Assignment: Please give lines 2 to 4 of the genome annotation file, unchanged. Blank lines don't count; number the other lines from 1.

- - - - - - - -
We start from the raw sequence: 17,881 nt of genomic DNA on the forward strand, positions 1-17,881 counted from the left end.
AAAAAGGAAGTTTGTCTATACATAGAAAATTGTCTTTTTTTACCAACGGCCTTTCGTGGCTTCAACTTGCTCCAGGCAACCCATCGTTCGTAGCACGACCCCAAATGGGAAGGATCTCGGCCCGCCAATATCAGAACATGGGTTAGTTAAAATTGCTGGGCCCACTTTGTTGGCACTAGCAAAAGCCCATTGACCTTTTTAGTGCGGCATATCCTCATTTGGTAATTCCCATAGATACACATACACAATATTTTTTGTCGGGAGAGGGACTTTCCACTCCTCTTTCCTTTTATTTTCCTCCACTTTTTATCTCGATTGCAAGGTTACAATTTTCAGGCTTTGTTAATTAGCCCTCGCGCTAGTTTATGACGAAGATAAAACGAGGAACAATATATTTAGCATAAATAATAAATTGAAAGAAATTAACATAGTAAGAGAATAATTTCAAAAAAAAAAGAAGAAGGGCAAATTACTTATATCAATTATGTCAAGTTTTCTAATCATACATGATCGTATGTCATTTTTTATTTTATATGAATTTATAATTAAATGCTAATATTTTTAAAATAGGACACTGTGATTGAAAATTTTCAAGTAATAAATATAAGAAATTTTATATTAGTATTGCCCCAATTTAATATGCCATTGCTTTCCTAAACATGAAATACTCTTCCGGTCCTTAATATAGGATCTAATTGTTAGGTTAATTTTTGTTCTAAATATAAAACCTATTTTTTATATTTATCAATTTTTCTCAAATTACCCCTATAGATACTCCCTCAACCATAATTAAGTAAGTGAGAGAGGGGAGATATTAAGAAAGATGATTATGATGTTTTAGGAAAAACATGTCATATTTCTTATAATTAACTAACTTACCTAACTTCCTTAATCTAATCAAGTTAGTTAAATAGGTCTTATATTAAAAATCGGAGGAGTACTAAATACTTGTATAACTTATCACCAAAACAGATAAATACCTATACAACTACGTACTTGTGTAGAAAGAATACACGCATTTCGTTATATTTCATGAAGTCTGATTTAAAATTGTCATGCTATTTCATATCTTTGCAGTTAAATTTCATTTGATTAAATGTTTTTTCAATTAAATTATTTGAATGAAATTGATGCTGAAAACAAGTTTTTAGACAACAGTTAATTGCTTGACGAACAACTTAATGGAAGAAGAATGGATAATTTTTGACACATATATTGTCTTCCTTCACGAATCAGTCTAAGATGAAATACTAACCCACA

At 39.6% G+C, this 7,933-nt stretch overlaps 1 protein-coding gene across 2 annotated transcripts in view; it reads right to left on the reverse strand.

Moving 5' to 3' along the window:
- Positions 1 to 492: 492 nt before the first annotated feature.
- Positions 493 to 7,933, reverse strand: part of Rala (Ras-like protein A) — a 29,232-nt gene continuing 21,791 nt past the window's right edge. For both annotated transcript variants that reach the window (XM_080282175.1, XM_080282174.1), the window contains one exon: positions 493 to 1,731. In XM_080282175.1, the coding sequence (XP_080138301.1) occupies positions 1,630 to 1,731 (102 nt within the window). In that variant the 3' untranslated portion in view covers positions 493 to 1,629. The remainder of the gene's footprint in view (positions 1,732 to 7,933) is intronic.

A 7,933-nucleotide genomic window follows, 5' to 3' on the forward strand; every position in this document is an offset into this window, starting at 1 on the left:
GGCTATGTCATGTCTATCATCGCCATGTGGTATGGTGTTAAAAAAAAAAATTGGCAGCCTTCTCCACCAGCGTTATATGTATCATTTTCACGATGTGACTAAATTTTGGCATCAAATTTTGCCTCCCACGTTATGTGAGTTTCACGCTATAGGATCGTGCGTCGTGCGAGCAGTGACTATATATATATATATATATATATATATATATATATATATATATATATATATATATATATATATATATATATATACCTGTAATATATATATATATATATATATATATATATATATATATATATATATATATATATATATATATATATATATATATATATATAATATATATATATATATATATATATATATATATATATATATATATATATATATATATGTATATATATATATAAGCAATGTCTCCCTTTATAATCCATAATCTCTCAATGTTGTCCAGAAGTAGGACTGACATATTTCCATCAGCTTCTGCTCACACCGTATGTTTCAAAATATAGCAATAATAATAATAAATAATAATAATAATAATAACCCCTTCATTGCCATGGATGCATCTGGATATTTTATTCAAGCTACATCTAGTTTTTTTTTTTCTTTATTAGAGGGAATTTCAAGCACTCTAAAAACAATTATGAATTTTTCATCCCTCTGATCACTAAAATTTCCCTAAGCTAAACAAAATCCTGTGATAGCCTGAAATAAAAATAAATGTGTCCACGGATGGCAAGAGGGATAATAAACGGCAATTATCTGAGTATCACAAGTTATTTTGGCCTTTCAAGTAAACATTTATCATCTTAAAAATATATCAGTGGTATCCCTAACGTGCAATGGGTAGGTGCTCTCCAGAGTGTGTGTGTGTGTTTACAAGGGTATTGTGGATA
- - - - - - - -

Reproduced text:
AAAAAGGAAGTTTGTCTATACATAGAAAATTGTCTTTTTTTACCAACGGCCTTTCGTGGCTTCAACTTGCTCCAGGCAACCCATCGTTCGTAGCACGACCCCAAATGGGAAGGATCTCGGCCCGCCAATATCAGAACATGGGTTAGTTAAAATTGCTGGGCCCACTTTGTTGGCACTAGCAAAAGCCCATTGACCTTTTTAGTGCGGCATATCCTCATTTGGTAATTCCCATAGATACACATACACAATATTTTTTGTCGGGAGAGGGACTTTCCACTCCTCTTTCCTTTTATTTTCCTCCACTTTTTATCTCGATTGCAAGGTTACAATTTTCAGGCTTTGTTAATTAGCCCTCGCGCTAGTTTATGACGAAGATAAAACGAGGAACAATATATTTAGCATAAATAATAAATTGAAAGAAATTAACATAGTAAGAGAATAATTTCAAAAAAAAAAGAAGAAGGGCAAATTACTTATATCAATTATGTCAAGTTTTCTAATCATACATGATCGTATGTCATTTTTTATTTTATATGAATTTATAATTAAATGCTAATATTTTTAAAATAGGACACTGTGATTGAAAATTTTCAAGTAATAAATATAAGAAATTTTATATTAGTATTGCCCCAATTTAATATGCCATTGCTTTCCTAAACATGAAATACTCTTCCGGTCCTTAATATAGGATCTAATTGTTAGGTTAATTTTTGTTCTAAATATAAAACCTATTTTTTATATTTATCAATTTTTCTCAAATTACCCCTATAGATACTCCCTCAACCATAATTAAGTAAGTGAGAGAGGGGAGATATTAAGAAAGATGATTATGATGTTTTAGGAAAAACATGTCATATTTCTTATAATTAACTAACTTACCTAACTTCCTTAATCTAATCAAGTTAGTTAAATAGGTCTTATATTAAAAATCGGAGGAGTACTAAATACTTGTATAACTTATCACCAAAACAGATAAATACCTATACAACTACGTACTTGTGTAGAAAGAATACACGCATTTCGTTATATTTCATGAAGTCTGATTTAAAATTGTCATGCTATTTCATATCTTTGCAGTTAAATTTCATTTGATTAAATGTTTTTTCAATTAAATTATTTGAATGAAATTGATGCTGAAAACAAGTTTTTAGACAACAGTTAATTGCTTGACGAACAACTTAATGGAAGAAGAATGGATAATTTTTGACACATATATTGTCTTCCTTCACGAATCAGTCTAAGATGAAATACTAACCCACA

At 39.6% G+C, this 7,933-nt stretch overlaps 1 protein-coding gene across 2 annotated transcripts in view; it reads right to left on the reverse strand.

Moving 5' to 3' along the window: